Kodaikanal gets India’s first organic golf course
Environmental groups globally have raised concerns about the impact golf courses have on the flora and fauna. The Kodaikanal Golf Club, a tourist landmark, has tried to find a balance
At a time when there are growing concerns about the impact of the construction and maintenance of golf courses amidst fragile ecosystems around the world, the Kodaikanal Golf Club (KGC) has emerged as India’s first certified organic golf course.
Spread over 100 acres, and fringed by a mix of forest and a breathtaking view of the plains from an altitude of almost 7,000ft atop the Palani Hills in Tamil Nadu, the 18-hole course was recognized as organic by the Institute for Marketecology (IMO) last year. IMO is a global body for quality assurance of sustainable products.
Given that Kodaikanal is a holiday destination, the KGC does not attract the kind of golf traffic through the year that courses in cities do. Only a handful play on a regular basis, with numbers going up substantially in summer. This, says G.S. Mani, the secretary of the club and the superintendent of the course, made it easier for the club to go organic, using water judiciously, eschewing chemical pesticides and introducing organic composting.
“We first began with biodynamic practices on the course in 2004,” he recollects . Biodynamics is a holistic agriculture system that involves sustainable practices that strive to create a balanced ecosystem by generating the required farming nutrients from within the campus.
“Kodaikanal was going through severe water crisis back then due to the exponential growth of the real estate business,” adds Mani, as he walks past a little noticeboard which proclaims to the world the course’s new certification.
The golf club is awaiting its second certification from another international body, Demeter, one of the largest organic certifiers in the world—its biodynamic certification is recognized in over 50 countries.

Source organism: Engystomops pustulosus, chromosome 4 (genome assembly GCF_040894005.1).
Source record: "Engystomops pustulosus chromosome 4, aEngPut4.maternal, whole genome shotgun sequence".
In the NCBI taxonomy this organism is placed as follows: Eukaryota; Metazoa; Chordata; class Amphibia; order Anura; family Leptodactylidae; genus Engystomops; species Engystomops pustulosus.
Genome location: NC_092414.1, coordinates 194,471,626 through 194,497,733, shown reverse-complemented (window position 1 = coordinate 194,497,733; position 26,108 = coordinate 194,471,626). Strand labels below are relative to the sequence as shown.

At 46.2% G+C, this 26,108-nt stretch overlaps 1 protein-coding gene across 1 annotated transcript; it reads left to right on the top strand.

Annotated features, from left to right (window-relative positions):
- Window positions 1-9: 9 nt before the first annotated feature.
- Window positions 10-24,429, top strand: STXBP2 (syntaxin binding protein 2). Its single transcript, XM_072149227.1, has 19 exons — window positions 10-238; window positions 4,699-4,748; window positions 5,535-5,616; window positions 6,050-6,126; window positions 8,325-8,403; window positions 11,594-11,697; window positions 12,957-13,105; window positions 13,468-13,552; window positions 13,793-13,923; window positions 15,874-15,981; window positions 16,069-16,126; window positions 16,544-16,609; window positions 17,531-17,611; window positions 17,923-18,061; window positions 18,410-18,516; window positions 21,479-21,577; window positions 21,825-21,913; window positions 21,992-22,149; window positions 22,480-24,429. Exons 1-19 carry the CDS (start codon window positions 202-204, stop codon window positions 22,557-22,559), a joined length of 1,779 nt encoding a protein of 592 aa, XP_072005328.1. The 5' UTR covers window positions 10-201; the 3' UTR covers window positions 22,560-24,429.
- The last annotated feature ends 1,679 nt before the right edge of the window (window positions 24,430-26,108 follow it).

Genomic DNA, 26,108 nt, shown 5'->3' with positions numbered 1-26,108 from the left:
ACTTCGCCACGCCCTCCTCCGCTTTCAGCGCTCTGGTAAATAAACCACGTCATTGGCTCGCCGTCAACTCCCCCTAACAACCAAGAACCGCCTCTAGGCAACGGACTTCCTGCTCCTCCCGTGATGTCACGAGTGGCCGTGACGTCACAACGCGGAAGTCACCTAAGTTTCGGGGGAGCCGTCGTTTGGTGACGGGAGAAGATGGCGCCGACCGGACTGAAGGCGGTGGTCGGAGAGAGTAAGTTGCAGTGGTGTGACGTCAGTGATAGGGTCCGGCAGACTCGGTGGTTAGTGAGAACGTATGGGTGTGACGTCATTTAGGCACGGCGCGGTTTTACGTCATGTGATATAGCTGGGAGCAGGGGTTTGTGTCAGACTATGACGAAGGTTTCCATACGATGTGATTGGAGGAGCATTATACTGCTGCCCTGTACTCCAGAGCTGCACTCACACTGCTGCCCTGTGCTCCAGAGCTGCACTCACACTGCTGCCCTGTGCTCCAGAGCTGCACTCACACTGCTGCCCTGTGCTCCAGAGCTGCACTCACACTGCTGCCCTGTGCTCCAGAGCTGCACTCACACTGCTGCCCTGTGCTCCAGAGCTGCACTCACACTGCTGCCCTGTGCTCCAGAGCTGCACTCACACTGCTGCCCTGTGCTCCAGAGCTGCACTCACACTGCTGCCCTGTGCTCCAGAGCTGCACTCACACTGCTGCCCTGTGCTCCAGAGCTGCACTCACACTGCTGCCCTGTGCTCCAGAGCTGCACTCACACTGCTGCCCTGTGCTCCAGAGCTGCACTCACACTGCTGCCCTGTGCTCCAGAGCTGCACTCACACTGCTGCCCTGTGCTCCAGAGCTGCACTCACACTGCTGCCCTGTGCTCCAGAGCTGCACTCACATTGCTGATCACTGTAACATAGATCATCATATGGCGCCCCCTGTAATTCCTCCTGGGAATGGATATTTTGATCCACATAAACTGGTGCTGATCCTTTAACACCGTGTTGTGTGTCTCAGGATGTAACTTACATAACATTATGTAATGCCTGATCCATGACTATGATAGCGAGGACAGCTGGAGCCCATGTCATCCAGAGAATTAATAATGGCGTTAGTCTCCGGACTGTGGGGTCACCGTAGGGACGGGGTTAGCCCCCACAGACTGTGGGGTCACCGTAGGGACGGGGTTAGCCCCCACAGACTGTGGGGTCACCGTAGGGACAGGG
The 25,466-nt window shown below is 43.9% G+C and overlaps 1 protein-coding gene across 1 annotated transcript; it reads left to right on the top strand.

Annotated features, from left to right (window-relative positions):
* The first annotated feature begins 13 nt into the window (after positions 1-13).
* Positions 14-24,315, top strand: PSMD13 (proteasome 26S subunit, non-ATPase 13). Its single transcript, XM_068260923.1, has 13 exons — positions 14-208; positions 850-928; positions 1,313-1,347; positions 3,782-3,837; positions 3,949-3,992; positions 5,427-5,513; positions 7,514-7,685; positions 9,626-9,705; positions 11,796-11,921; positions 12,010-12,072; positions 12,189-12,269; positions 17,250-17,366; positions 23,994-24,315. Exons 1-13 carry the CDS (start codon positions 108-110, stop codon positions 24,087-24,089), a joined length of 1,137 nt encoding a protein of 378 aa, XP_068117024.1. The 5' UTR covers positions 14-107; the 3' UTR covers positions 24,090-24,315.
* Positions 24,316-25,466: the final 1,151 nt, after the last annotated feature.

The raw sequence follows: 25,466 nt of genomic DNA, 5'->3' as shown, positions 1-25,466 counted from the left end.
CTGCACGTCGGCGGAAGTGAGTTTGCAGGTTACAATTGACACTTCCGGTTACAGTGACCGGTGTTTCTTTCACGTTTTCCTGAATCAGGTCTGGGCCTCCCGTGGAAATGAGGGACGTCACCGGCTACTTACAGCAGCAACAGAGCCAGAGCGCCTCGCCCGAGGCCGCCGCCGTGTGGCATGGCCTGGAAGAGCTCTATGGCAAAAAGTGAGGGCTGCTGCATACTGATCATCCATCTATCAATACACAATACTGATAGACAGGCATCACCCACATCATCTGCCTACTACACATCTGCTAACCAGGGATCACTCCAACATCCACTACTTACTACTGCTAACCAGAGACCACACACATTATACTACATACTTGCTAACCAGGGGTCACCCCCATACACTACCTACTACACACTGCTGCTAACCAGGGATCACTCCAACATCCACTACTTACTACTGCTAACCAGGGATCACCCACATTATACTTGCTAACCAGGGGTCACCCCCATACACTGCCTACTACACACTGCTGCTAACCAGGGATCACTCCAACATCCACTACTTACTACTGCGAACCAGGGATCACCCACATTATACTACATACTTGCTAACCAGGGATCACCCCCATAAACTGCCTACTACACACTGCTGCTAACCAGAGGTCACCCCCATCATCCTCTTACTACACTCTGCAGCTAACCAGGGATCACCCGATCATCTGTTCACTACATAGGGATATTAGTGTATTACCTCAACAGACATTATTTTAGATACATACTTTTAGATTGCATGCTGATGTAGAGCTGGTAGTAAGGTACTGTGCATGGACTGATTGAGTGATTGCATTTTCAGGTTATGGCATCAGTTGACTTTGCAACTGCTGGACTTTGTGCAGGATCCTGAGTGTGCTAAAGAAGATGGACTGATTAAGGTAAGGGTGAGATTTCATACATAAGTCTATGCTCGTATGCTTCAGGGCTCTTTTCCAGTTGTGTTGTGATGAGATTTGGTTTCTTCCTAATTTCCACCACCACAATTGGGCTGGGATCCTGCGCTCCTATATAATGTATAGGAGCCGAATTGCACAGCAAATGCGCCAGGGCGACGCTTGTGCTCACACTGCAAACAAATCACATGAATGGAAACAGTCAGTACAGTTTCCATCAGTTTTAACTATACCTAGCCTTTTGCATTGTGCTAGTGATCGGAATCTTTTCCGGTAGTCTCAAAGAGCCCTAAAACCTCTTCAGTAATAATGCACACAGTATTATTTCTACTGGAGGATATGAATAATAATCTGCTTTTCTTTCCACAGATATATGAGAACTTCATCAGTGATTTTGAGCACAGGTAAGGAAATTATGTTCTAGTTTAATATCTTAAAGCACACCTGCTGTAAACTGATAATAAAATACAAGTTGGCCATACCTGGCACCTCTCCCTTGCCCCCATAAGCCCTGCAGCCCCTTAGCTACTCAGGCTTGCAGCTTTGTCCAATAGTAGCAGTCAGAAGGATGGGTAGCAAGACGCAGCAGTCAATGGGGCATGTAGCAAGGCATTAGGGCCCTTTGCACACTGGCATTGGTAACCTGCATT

“Maintenance of a golf course requires a lot of water. As our facility is situated on marshy land, water is generated from natural springs. But I thought it was wrong to desecrate these water bodies by going with the standard practices of turf management, which involve using synthetic fertilizers, for the pleasure of a handful of golfers alone,” says Mani, who has studied biodynamic agriculture.
Sustainable golf is the latest mantra in the sport’s international community, and the Golf Environment Organization (GEO), an international non-profit, is playing a major role in creating a stronger and more sustainable future for the golf industry. For GEO, a key area is to help ensure that golf courses maintain the best possible playing surface with less water.
In the case of the KGC, which was established in 1895, going organic not only helped reduce the demand on water for course maintenance, the club was even able to provide the local municipality close to 50,000 litres of water a day (generated from the natural springs) for free distribution to local residents during times of shortage.
“Not only is water usage a lot less in organic practices, the water bodies remain fresh too,” says 66-year-old Mani. “Synthetic fertilizers accentuate the growth of grass and also require a lot of water, and, as a result, turf maintenance also becomes more expensive. “Organic practices help the turf grow at its natural pace and, equally important, do not contaminate water bodies,” adds Mani, explaining the use of organic compost, growth nutrients and pesticide control.
“Leaves and grass cut from the course are used as biomass to make compost. We use CPP (cow pat pit) as growth nutrients, which is basically cow manure mixed with crushed egg shells and basalt dust,” Mani says. Panchagavya, a mix of five direct and derived products of the cow—dung, urine, milk, curd and ghee— is sprayed for pesticide control.
Environmental groups globally have raised concerns about the impact golf courses have on the flora and fauna. The KGC, a tourist landmark, has tried to find a balance.
With the forest forming a chunk of the course’s boundary, large herds of gaur (Indian bison) use the tranquil facility to graze, and for water. “To safeguard the greens, we have put up fishing nets around it which we roll up while playing,” says Mani. “The rest of the course, with all the water bodies, is open to the bison families and other animals to graze and drink from.”
In addition, to keep the cost of relaying to a minimum, the KGC has created a 9,000 sq. ft nursery beside its clubhouse to grow its own Kentucky bluegrass. “We identified Kentucky blue as the one that acclimatized best on the course and one that generates the quickest. We have relaid three of the greens and will relay the rest over the next few years,” says Mani.
He adds that the maintenance expenses have halved since the course turned fully organic.
The next step: going solar.
Sanjay Rajan has written on sport for over two decades. He tweets at @SeamUp.
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